While humanity may have to a wait few more decades to set foot on Mars, researchers are already getting a glimpse of the Red Planet’s geology. A new meteorite study, published this week in the journal Science Advances, suggests that a Martian volcano may have erupted nonstop for over 2 billion years.
The clues lie in a peculiar Martian meteorite found in Algeria in 2012, reports Lindsay Dodgson for Business Insider UK. Weighing roughly 0.44 pounds, the meteorite was found among a group of 11 samples that all appear to have been ejected from the Red Planet at the same time. Based on analysis of the space rocks’ exposure to cosmic rays, researchers believe that they were knocked off of mars roughly 1.1 million years ago, reports Michael Irving for New Atlas. But unlike the other ten, which formed 500 million years ago, the meteorite from Northwest Africa is roughly 2.4 billion years old.
“Between Antarctica and other deserts we add more than 1,000 meteorites per year, but only a few of those are interesting,” Marc Caffee, physicist and astronomer at Purdue University and co-author of the paper, says in a press release. This find, however, astounded researchers.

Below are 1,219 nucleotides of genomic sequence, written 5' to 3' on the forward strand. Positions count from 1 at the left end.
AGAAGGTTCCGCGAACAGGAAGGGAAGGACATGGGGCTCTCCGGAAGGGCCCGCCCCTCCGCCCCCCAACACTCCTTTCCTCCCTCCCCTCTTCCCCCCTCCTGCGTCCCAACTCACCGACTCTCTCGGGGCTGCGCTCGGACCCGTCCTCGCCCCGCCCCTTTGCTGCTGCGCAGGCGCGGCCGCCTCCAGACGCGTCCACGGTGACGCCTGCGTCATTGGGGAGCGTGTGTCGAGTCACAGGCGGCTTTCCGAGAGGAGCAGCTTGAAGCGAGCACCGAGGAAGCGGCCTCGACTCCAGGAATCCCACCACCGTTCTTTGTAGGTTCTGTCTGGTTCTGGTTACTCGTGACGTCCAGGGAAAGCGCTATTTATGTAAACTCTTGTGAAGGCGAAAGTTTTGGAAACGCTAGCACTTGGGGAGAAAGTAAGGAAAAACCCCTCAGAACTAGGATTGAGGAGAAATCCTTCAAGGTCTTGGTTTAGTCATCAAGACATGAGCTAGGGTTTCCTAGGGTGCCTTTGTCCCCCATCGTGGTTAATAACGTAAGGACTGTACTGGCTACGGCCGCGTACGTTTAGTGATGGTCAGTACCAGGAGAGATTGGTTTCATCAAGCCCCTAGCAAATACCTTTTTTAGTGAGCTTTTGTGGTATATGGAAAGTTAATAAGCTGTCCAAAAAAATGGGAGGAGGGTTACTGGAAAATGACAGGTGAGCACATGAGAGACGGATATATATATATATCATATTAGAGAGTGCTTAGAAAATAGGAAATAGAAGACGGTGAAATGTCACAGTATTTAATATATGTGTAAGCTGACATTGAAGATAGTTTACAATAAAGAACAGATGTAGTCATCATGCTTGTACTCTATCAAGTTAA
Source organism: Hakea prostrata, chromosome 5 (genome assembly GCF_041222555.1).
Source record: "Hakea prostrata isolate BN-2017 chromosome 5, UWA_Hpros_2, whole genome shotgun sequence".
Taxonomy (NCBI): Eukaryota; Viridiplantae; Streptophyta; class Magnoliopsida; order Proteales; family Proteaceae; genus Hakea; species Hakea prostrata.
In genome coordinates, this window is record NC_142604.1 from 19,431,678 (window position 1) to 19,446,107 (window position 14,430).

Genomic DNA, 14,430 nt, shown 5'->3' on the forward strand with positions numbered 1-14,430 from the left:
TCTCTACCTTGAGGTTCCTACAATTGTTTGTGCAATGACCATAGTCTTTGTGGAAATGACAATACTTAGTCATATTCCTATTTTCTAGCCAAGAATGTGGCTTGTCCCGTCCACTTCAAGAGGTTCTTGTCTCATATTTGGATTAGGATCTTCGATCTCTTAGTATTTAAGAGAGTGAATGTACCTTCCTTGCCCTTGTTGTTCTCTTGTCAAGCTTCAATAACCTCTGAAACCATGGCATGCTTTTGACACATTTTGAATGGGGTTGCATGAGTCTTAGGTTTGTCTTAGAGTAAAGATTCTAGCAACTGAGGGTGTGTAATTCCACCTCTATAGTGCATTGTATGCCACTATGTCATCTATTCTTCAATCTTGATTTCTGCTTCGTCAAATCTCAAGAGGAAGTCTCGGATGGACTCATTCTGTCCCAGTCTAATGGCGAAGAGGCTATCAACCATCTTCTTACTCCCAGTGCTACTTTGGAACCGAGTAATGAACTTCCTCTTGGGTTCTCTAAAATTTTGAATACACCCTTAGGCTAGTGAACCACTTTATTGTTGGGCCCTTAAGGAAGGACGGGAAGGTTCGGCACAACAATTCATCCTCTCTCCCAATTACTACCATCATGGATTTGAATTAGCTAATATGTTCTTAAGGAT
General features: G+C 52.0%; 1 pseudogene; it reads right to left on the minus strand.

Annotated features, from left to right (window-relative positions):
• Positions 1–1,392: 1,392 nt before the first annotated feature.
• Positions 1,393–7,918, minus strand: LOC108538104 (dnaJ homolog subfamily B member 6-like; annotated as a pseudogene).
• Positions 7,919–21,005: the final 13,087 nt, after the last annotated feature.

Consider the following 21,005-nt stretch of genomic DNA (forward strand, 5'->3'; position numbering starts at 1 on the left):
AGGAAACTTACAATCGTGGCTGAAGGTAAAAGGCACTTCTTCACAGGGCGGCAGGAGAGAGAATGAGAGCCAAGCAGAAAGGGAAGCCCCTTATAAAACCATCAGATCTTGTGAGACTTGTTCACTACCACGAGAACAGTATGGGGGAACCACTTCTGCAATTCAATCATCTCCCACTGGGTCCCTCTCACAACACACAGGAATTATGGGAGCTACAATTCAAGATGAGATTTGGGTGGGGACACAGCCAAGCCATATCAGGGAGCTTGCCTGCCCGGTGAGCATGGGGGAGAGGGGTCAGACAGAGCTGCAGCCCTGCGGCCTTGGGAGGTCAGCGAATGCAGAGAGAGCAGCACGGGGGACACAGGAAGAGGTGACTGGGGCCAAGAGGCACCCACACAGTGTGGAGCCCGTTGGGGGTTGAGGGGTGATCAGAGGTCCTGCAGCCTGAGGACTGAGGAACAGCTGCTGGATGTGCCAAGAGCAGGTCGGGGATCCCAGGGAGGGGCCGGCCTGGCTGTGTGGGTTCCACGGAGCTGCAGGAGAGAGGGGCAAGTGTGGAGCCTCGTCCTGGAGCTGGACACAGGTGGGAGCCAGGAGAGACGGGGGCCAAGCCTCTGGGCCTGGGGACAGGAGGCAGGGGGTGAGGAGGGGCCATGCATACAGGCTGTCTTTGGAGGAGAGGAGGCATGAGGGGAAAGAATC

“What this means is that for 2 billion years there’s been sort of a steady plume of magma in one location on the surface of Mars,” Caffee says in the release.
Such stable volcanism is unheard of on Earth. Our ever-shifting tectonic plates would staunch volcanic activity well before 2 billion years. But Mars tectonics are much more complicated. Though many believe the red planet doesn’t have churning tectonic activity, some research suggests that the Red Planet once looked a bit like Earth.
Mars can also support volcanoes of enormous size, such as Olympus Mons, the largest volcano in the solar system. As Danny Lewis wrote for Smithsonian.com last year, researchers found the volcano-covered region of Tharsis Bulge spewed more than a billion billion tons of molten lava, shifting the topmost layers of the planet.
Researchers can’t pinpoint where exactly on Mars the meteorite came from, whether it was Olympus Mons or another location, says Caffee. The new data collected, however, gives scientists a glimpse at the conditions on Red Planet. “These meteorites are allowing us to conduct geologic science on the surface of Mars,” Caffee says in the release. “And we haven’t even been there yet.